Europe doesn’t have a
But perhaps what used to be a problem for investors isn’t so bad after all.
Since the start of 2017, the more tech stocks a region had, the better it performed in local-currency terms, according to
Asia, outside Japan, and emerging markets were the top performers, followed closely by the U.S. The S&P 500’s information technology sector, which accounts for a quarter of the index, gained 37% last year, powering a 19.4% gain for the market overall. Even that understates things, as Amazon and Netflix count as consumer-discretionary stocks.
By contrast, the Euro Stoxx index of eurozone companies, with just 7% in tech, was up 10.1%, although it was also held back by the stronger euro. Strikingly, the market capitalization of the S&P 500 information-technology sector, at $5.5 trillion, outstrips the whole Euro Stoxx index, at $5.1 trillion.
But now, whether it is questions over Facebook’s handling of users’ data, or President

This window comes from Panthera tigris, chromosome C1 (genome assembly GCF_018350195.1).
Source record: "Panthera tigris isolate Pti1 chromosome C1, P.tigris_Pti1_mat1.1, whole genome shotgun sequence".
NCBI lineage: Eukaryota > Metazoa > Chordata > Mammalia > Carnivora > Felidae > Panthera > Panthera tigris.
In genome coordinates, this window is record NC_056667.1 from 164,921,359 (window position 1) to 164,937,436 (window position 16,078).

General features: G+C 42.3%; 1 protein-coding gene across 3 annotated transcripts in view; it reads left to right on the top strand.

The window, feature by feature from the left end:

broadsides against Amazon, tech is facing tougher times. In this environment, Europe’s lack of tech may be a hidden charm. Fundamentally, if global growth is better, then tech’s allure should dim naturally.
And in valuation terms, Europe looks less stretched. The SPDR Euro Stoxx 50 ETF, for instance, trades for 13 times forward earnings, similar to the broader Euro Stoxx index. The eurozone is clearly earlier in the economic cycle than the U.S. and monetary policy is still ultraloose. As the European Central Bank starts to tighten policy, lifting bond yields in the process, that should be good news for the financial sector that has a big weight in European markets.
Europe, of course, isn’t an island. If the U.S. market falls rapidly, so will Europe. And if global growth is really rolling over, then European stocks will suffer. But if the market turmoil is more about questioning the business model and valuation of the highflying tech sector, then Europe, unusually, could be something of a port in the storm.
Write to Richard Barley at firstname.lastname@example.org